The Bocage Cultural District, one of five districts in Baton Rouge aimed at fostering the local art scene through tax breaks, is eyeing an expansion.
Councilman Matt Watson will introduce a measure at Wednesday’s Metro Council meeting, requesting to expand the district—which currently encompasses an area along Jefferson Highway and Lobdell Avenue in Bocage—to include a stretch of Jefferson Highway to Brentwood Drive near Interstate 12.
Mark Biletnikoff, who owns N the Art Space and who spearheads the cultural district, says he’s been working on an expansion of the district for a year or two, with the hope of including more art galleries and growing the art scene in the neighborhood. Galleries currently in the Bocage district include Ann Connelly Fine Art, N the Art Space and the Moreau-Reyes Gallery. Biletnikoff, who closed his Biletnikoff Gallery last year, quietly reopened earlier this year in the N the Art Space, a 14,000-square-foot studio and art education center, to showcase only his personal fine art.
The concept of an arts district was initially developed for downtown in an effort to grow the nascent art scene there. The move sparked complaints from gallery owners outside the CBD, leading to the creation of multiple districts.
The Bocage Cultural District was created in 2014 as the fifth such district in Baton Rouge, along with ones in Mid City, Old South Baton Rouge, Perkins Road and the Baton Rouge Arts and Entertainment Cultural District Downtown.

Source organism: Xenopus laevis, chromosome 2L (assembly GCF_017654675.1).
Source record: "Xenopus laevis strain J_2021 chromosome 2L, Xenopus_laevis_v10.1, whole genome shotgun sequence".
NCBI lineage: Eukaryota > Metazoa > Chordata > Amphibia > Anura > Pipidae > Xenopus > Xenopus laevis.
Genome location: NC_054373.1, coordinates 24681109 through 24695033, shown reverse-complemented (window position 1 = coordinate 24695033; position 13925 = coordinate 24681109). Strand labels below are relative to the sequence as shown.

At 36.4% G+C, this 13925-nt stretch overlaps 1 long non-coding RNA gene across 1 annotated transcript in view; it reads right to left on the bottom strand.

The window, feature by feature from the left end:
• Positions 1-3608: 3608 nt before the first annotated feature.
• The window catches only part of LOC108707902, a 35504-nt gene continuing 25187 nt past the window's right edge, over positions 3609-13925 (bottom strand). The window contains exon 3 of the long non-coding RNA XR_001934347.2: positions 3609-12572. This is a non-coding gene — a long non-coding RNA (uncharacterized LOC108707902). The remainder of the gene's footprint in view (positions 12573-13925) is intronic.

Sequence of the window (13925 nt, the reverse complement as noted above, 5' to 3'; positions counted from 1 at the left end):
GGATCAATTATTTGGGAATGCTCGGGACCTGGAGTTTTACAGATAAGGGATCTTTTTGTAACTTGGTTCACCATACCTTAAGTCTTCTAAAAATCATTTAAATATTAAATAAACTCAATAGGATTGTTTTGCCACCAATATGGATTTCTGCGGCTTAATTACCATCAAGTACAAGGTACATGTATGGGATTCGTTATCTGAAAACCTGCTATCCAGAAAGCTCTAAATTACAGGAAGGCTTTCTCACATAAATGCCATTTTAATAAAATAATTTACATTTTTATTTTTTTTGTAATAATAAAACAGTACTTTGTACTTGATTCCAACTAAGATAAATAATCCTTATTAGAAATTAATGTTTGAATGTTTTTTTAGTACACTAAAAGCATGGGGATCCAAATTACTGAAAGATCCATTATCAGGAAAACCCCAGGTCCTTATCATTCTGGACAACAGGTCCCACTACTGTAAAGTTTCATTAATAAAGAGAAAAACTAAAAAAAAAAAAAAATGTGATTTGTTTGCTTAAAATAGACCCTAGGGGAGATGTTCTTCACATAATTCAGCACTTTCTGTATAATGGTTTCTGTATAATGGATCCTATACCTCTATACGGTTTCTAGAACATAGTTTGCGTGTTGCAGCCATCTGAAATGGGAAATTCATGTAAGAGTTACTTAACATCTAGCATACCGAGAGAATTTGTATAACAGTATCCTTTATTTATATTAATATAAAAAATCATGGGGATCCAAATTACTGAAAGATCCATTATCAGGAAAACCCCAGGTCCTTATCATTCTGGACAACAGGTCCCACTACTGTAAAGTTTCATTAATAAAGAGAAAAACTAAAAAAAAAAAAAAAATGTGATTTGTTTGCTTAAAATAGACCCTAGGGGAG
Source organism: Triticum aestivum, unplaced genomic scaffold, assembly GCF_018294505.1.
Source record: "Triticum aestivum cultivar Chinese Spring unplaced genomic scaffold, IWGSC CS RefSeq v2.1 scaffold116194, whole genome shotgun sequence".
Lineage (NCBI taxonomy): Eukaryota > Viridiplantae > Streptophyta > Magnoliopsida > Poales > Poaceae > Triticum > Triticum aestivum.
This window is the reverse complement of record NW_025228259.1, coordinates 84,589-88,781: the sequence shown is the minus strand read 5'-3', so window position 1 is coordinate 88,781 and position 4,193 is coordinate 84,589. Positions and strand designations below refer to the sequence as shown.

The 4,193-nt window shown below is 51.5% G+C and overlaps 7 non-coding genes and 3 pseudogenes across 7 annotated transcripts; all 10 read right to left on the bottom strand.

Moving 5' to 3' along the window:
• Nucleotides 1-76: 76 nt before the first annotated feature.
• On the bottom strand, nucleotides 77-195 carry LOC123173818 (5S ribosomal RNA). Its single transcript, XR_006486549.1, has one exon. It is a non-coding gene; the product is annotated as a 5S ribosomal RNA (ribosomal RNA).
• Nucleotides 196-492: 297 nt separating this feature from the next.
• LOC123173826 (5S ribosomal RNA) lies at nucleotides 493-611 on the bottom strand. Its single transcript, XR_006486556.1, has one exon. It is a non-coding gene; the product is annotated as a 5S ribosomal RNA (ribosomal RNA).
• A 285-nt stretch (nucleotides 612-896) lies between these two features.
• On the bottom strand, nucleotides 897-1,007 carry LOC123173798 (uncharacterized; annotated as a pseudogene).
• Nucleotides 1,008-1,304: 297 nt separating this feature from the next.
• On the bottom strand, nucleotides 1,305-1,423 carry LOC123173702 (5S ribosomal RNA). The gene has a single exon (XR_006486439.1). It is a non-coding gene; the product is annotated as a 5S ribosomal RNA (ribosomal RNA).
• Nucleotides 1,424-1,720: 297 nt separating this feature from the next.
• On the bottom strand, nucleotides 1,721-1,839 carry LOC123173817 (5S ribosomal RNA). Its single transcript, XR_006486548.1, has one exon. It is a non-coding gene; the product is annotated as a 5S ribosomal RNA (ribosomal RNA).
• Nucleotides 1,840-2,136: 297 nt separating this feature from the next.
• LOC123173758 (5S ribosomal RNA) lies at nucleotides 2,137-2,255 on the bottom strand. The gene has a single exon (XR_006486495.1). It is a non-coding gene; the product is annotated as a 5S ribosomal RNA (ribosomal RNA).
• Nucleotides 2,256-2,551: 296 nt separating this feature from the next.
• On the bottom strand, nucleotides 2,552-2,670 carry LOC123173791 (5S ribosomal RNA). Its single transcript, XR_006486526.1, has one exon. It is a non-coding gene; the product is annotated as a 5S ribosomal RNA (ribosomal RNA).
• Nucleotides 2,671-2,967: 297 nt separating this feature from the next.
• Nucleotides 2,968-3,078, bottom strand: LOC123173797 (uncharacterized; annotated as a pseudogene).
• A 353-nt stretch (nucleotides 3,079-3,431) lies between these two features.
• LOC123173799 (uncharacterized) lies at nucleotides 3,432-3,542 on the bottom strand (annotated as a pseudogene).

The designation, through a state law passed in 2007, allows for a sales tax break on sales of local, original artwork. It also offers income and corporate franchise tax credits for rehabilitation expenses of historic buildings.
Biletnikoff says the expansion will extend the historic tax breaks to several residential and commercial buildings, including one being considered for an art gallery. Biletnikoff also has plans for district-wide art events if the proposal is passed.
If the expansion is approved, the Healthcare Gallery, a unique health and wellness center that doubles as an art gallery, will also be a part of the district.
“We’ve worked with tons of local artists to give them a platform to showcase their work,” says owner Dr. Leone Elliott, who opened the gallery in 2014. “That tax savings will really help spur more growth in the art community.”